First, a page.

A Time for Decision-making
One of my favorite moments in Arthur Miller’s “Death of a Salesman” involves a stolen fountain pen. If you’ve not read — or better yet, seen — the play, I can’t recommend it enough. It’s a story about making it big in business and losing yourself in the process.
In the scene I reference, Biff Loman, the eldest son of the play’s protagonist, Willy, tells his father that he no longer wants the dissatisfying life that comes with chasing the American dream. Biff looks at this talisman and realizes that it stands for everything that has kept him feeling imprisoned and like a failure. He tells the story this way:
“I ran down eleven flights with a pen in my hand today. And suddenly I stopped, you hear me? And in the middle of that office building, do you hear this? I stopped in the middle of that building and I saw—the sky. I saw the things that I love in this world. The work and the food and time to sit and smoke. And I looked at the pen and said to myself, what the hell am I grabbing this for? Why am I trying to become what I don’t want to be? What am I doing in an office, making a contemptuous, begging fool of myself, when all I want is out there, waiting for me the minute I say I know who I am! Why can’t I say that, Willy?”
I had a moment like that when I was first diagnosed with MS. I asked myself if I was really pursuing the things I wanted and that would give my life meaning. And over time, I began to separate the lesser from the greater and focus only on those things that “worked” with the new life I found myself living. And am I ever grateful for that time. It changed the trajectory of my life and saved me a good deal of heartbreak.
Many people are doing just that these days — thinking about their careers post-COVID-19. They’re asking themselves if they want to go back to an office and a set schedule. They’re considering the toll commuting took on them and asking themselves if it’s worth it. In fact, so many people are reconsidering their work-life balance and what they want for their families and themselves that employers are having a hard time filling vacant positions as quickly as they would like.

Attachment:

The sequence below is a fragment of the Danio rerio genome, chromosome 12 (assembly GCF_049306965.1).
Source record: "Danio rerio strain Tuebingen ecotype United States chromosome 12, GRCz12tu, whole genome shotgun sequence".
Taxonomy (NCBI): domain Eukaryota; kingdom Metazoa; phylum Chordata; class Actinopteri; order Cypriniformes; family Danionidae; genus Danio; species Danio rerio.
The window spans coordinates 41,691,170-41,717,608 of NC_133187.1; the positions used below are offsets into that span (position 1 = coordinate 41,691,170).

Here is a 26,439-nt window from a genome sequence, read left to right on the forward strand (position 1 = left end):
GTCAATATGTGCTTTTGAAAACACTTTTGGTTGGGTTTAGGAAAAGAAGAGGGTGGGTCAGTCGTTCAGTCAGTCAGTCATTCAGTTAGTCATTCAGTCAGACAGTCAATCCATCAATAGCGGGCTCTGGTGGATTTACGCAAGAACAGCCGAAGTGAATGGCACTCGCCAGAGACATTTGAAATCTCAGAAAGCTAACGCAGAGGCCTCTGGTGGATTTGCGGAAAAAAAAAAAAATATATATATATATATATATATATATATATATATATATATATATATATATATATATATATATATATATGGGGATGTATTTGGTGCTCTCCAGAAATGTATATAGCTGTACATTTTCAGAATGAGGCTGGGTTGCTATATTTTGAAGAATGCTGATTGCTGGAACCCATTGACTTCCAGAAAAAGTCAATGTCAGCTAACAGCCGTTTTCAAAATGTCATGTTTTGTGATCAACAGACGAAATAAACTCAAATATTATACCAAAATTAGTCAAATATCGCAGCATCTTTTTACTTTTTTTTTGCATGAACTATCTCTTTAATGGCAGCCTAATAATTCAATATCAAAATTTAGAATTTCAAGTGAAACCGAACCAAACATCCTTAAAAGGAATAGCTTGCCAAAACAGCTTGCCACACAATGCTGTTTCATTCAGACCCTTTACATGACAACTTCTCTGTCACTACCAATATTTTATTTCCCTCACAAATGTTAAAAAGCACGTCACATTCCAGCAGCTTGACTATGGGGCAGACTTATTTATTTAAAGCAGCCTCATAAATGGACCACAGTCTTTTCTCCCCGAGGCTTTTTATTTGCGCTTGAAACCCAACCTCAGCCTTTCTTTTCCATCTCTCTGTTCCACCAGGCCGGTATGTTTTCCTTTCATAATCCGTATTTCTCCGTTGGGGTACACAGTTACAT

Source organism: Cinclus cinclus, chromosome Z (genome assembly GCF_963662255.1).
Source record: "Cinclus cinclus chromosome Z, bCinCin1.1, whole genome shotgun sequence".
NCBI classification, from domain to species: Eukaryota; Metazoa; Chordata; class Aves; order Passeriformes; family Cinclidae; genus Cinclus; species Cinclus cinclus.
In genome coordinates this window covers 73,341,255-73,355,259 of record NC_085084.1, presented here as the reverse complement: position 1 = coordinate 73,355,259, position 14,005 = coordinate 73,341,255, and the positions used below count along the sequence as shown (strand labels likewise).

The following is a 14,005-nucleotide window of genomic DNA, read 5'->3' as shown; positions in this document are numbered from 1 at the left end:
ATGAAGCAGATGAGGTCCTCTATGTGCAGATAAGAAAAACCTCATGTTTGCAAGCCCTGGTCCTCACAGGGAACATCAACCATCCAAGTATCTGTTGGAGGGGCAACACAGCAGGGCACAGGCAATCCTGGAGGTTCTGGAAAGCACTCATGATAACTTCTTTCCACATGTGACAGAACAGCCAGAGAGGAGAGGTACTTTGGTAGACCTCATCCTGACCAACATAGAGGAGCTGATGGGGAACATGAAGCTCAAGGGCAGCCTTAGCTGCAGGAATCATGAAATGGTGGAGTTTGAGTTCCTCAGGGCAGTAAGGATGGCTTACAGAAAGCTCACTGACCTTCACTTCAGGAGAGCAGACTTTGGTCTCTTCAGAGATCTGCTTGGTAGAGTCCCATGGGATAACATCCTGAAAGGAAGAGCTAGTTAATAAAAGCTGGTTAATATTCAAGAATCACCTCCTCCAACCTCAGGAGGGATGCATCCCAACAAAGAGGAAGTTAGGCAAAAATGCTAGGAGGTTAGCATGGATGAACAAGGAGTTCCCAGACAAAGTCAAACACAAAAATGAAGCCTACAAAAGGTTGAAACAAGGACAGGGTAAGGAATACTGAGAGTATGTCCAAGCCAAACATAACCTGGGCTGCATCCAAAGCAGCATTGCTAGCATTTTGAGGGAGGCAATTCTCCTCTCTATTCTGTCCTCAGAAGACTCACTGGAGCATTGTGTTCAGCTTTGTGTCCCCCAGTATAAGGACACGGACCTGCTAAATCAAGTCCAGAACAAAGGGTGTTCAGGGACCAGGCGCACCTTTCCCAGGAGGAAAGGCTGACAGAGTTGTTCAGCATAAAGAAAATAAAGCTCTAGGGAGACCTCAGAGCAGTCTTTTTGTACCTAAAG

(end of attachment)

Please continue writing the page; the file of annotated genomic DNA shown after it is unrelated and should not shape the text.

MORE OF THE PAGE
And do you know what I say to that? Amen and hallelujah! For too long, we’ve all been working ourselves to death, caught in a busy whirl we could neither escape nor stop. The lockdown gave many people the space and time to, as Biff put it, “see all the things they love in this world.” And while I dislike so much that came with the pandemic — the fear, the loss, the grief — I would be a liar if I said it didn’t contain a sliver of a silver lining.
Folks have had a moment to breathe and ask larger questions that they simply didn’t have the time or headspace to answer more than a year ago. And their lives are becoming theirs again as a result. They’ve stopped grasping after their fountain pen, if you will.
I am choosing to stay with my current career and, in a couple of months, return to the office a few days a week (despite the fact that I adore working from home). Right now, it’s the best fit for my family and me, though it isn’t exactly what I want.
Some of my co-workers have decided that it is no longer a good fit, and they’re making plans to “ease on down the road,” as Michael Jackson and Diana Ross once sang. And you know what? Both are good options. It all depends on the person making the decision.
As a Christian, I’ve been thinking about Eugene Peterson’s translation of Matthew 11:28-30 in “The Message” a lot lately. In his version, Jesus says, “Are you tired? Worn out? Burned out on religion? Come to me. Get away with me and you’ll recover your life. I’ll show you how to take a real rest. Walk with me and work with me—watch how I do it. Learn the unforced rhythms of grace. I won’t lay anything heavy or ill-fitting on you. Keep company with me and you’ll learn to live freely and lightly.”
That’s what I want for my life and my faith. I want to “recover my life” and “take a real rest.” I want so desperately to “learn the unforced rhythms of grace” and am thankful that Christ will never “lay anything heavy or ill-fitting” on me. Such mercy! Oh, that we would all receive it — and show it to others. And this is the time to begin doing just that.
Maybe you’re like me, getting back to something approaching “normal.” Maybe you’re starting over. Maybe you’re still thinking about which way you want to go. Wherever you are, beloved, I wish you well. Take your time. Make the choice that’s truly best for you!
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